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Creating The Perfect Pond With UV | Learning Center


UV Clarifiers are designed to destroy the ultra fine planktonic algae that cause green water. When algae cells are exposed to the bulb’s ultraviolet rays, the radiation destroys the cellular wall of the planktonic algae. As a result, the tiny particles of dead algae clump together and are removed by your mechanical filtration system.

UV clarifiers are a great addition to a pond suffering from green water caused by full sun exposure or too many fish. Please note, UV Clarifiers do not affect string algae.

Be sure to pay attention to the flow rates listed on each particular UV filter. If your pump’s flow rate is higher than recommended, algae will not be exposed to the UV radiation long enough to damage the cell. Thus, rendering the UV filter virtually useless. By using a pump that is too large, you also run the risk of damaging the UV unit by creating too much pressure. If your pump is too small, you run the risk of the UV clarifier acting like a sterilizer. With slowly moving water, the UV bulb will kill both the algae and any beneficial bacteria that floats by.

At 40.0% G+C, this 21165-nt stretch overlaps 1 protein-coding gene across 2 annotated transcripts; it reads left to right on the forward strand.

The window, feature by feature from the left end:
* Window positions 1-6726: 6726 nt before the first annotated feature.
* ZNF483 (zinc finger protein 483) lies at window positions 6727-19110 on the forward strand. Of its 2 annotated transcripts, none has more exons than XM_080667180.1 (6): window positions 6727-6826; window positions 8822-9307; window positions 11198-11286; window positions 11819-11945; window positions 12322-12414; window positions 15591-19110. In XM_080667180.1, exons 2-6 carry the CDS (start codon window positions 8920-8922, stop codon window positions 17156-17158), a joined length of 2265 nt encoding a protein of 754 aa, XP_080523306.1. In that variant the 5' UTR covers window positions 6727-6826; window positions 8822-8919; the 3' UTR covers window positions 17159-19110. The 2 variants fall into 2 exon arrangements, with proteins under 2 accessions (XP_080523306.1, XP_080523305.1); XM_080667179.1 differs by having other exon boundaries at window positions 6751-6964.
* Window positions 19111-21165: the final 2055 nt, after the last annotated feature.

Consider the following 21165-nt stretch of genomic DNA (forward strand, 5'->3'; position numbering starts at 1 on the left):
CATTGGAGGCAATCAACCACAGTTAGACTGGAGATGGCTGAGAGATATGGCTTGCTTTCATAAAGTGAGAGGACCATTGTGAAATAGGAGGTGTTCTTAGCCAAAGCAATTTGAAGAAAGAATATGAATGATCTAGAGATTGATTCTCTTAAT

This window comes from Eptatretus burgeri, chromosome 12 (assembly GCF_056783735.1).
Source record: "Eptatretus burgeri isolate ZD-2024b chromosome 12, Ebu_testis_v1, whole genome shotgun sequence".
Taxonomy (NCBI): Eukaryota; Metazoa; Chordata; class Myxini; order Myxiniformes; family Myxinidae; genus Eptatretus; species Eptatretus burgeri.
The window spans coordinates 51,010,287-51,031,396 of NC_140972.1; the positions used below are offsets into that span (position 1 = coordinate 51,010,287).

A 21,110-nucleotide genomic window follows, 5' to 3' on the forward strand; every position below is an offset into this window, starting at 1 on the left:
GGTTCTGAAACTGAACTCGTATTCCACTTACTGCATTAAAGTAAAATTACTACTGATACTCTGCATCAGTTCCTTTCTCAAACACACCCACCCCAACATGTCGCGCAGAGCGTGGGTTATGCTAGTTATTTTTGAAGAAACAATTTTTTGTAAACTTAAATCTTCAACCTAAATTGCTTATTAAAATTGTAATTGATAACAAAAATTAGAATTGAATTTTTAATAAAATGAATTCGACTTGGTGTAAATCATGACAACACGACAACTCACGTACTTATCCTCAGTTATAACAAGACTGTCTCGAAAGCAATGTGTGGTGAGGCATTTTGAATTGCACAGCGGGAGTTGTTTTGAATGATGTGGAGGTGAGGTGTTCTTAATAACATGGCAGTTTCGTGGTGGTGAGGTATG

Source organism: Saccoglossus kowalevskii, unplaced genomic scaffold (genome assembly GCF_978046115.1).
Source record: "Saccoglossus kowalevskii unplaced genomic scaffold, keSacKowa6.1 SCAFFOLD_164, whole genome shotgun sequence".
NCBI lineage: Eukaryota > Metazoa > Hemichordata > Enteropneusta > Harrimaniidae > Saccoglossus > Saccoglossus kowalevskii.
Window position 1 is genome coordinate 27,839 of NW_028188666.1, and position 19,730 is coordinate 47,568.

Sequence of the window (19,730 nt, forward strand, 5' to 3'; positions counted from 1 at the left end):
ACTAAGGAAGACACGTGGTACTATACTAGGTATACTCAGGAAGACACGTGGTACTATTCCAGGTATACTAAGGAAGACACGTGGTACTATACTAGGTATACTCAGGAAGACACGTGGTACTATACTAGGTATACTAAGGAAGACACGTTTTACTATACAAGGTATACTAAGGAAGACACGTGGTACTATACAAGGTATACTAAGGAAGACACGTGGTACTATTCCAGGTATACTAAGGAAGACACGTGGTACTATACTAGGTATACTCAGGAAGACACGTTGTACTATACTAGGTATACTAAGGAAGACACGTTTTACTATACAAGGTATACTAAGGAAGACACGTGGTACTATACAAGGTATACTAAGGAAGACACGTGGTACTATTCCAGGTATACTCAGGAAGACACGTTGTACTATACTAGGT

While a UV clarifier can work wonders on your water garden it is only a patch to the real issue. Make sure you are properly maintaining your pond, using an adequate amount of filtration, keeping a low fish population, and utilizing your bacteria products.

2 Responses

  1. Hi,
    We have a new 3/4 ac. field pond and I just had the Ph tested by the county.
    The Ph is 7.0
    Do I still need to fertilize? If so , what kind of fert. and analysis.
    I think i’m supposed to wait til the water is at a constant 60 deg, right?
    Do I need to add lime at this point?
    Thanks much
    Ralph

    • Hi Ralph – In large ponds, the pH is not going to be easy to change. A pH range of 6.5-8.5 is fine for most fish and wildlife. You will not want to make any changes until your pond has had some time to settle. Additionally, you want to check your readings several times per day over the course of a week or so to account for pH swings. A pond’s pH is very cyclical with highest readings in the afternoon/evening and lowest readings in early morning.

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